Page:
Petition for the release from prison of Professor Istar Gozaydin

Professor Istar Gozaydin has been for many years a prominent member of the European Religion and Politics community. She is an intellectual, a human rights activist and an important scholar who has written significant and illuminating contributions on Turkish society and politics. Istar was fired from her job shortly after the abortive July 2016 coup attempt in Turkey and in December 2016 she was arrested on charges that have still not been clarified.
Over the last two months, her friends and colleagues have made numerous efforts for her release, but without success. The stage has now been reached of a mass petition which we hope will attract signatures from scholars from Europe and elsewhere in the world to demand her release from prison. We hope very much you are willing to sign the petition and if you could circulate it among your colleagues too for their signatures that would be much appreciated.

If you willing to sign the petition below, then please email Ahmet Erdi Öztürk at who is collecting signatures.

Prime Minister Binali Yıldırım

Office of the Prime Minister


06573 Ankara


Dear Prime Minister Yıldırım,

We, the undersigned, strongly urge the immediate release of İştar Gözaydın from her arrest at Aliağa Ceza İnfaz Kurumları Kampüsü. All evidence that is available to us suggests that she is, in fact, a prisoner of conscience of the Turkish state. We request that charges be dismissed directly. With the same breath, we ask that others among the fourteen members of Gediz University similarly incarcerated on December 20, 2016 and the hundreds of other academics, journalists and activists currently incarcerated under similar circumstances receive like consideration.

The charges against İştar Gözaydın are clearly specious, for her activities are consistent with her professional role as a scholar and leading expert regarding the institutional relations of religion and state. As the charges have been related to us – and we must use that phrase because the state has yet to make a record of charges public, now over seven weeks after they have been laid – Professor Gözaydın is apparently not charged with affiliation to the Gülenist cause, but she is accused of having benefited from Gülenist activity because she received modest compensation in line with services that she provided to one television production company, Samanyolu TV. The series of eight televised roundtable discussions in which she participated was one among many activities as a public scholar in which Professor Gözaydın has recently participated. In the year before her incarceration, Professor Gözaydın has published her professional analysis in perhaps thirty-five newspapers and she has worked with fifteen television production companies. Her role as a public scholar has led her to many such endeavours.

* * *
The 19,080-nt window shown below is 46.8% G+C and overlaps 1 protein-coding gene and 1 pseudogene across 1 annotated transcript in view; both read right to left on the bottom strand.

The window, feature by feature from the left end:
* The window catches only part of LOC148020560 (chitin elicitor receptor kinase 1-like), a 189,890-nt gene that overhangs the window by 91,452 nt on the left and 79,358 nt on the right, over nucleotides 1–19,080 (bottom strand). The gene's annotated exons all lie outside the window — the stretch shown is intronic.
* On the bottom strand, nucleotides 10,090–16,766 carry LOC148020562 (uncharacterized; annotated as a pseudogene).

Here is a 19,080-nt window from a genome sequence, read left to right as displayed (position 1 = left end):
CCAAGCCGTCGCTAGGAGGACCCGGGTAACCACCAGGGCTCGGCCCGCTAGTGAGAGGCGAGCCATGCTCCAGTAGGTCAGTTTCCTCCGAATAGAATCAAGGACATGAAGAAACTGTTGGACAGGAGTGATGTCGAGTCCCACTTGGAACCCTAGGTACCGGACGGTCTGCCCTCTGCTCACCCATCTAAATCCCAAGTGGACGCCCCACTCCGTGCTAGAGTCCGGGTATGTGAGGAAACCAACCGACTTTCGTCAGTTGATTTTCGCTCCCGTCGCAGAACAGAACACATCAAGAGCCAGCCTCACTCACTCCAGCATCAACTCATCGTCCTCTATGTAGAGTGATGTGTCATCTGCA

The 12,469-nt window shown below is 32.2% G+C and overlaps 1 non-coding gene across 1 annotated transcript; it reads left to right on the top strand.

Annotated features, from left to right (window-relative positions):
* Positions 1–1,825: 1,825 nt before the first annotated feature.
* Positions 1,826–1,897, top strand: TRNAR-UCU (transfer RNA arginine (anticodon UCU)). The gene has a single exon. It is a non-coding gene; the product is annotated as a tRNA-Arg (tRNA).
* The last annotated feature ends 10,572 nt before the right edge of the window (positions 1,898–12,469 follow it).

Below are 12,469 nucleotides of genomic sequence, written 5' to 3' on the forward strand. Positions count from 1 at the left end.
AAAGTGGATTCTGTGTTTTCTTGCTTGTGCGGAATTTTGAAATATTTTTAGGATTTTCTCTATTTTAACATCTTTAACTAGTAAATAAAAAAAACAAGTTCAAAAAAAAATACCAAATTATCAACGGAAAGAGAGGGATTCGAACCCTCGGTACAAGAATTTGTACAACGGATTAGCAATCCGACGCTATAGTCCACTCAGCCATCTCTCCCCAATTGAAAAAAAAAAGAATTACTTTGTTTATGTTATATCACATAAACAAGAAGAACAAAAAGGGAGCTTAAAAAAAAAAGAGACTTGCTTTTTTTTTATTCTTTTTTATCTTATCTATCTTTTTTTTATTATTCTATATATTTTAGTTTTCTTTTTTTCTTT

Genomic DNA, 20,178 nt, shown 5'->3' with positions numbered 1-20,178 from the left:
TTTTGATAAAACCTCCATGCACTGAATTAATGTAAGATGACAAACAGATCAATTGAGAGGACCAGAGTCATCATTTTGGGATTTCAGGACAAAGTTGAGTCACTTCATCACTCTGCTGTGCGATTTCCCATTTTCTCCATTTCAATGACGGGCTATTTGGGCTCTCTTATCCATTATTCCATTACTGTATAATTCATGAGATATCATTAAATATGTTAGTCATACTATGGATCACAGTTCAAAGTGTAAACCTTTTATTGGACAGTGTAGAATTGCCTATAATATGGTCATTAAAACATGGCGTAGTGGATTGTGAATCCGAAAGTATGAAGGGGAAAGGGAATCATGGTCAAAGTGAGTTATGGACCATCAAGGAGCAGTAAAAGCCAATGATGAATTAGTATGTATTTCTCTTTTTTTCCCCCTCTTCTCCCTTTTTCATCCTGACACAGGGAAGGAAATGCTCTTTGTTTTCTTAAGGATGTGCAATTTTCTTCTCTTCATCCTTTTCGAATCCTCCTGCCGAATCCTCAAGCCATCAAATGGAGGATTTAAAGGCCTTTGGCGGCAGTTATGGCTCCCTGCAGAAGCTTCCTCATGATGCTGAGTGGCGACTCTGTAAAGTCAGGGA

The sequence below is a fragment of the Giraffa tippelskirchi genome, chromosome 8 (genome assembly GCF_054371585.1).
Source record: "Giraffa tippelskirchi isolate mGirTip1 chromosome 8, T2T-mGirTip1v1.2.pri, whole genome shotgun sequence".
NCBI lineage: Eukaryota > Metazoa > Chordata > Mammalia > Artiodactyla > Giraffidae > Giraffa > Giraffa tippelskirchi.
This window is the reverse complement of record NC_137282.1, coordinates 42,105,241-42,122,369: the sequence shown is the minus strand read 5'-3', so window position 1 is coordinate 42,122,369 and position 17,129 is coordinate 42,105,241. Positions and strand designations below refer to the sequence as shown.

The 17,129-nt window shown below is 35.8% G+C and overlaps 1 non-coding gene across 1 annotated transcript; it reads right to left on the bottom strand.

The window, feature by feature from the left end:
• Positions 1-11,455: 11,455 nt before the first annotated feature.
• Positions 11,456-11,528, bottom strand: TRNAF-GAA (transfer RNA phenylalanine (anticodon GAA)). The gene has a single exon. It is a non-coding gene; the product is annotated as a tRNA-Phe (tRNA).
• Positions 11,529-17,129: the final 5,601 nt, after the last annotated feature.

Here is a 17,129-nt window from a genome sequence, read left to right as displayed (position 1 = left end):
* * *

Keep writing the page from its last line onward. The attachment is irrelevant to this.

What Professor İştar Gözaydın has done, to the contrary of these charges, is exercise her professional role for the betterment of a free society. Professor Gözaydın is an eminent scholar whose role in the context of roundtable discussions, news interviews and political analysis places her alongside professional journalists as a critic. Without agents for the dissemination and analysis of policy such as Professor Gözaydın, a society cannot remain free and democratic.

In agreement with our colleagues at Scholars at Risk, we are greatly “concerned about the arbitrary suspension, arrest and detention of scholars as a part of sweeping actions taken by the State against higher education community members. While State authorities have a right to maintain order and respond to legitimate security concerns, such actions must comply with States’ human rights obligations, including those relating to freedom of association, due process, and academic freedom, which are protected by international human rights instruments including the Universal Declaration of Human Rights and the International Covenant on Civil and Political Rights, to which Turkey is a party. In addition to the harm to the immediate victims, such incidents have a chilling effect on academic freedom and undermine democratic society generally.” The Committee to Protect Journalists finds that near to 1/3 of the world’s incarcerated journalists are to be found within the borders of Turkey. The Turkish state has muted and is in the process of destroying the organs of criticism and communication necessary for a free society. We ask that the government alter its path immediately.

With great attention and great concern,

[the undersigned]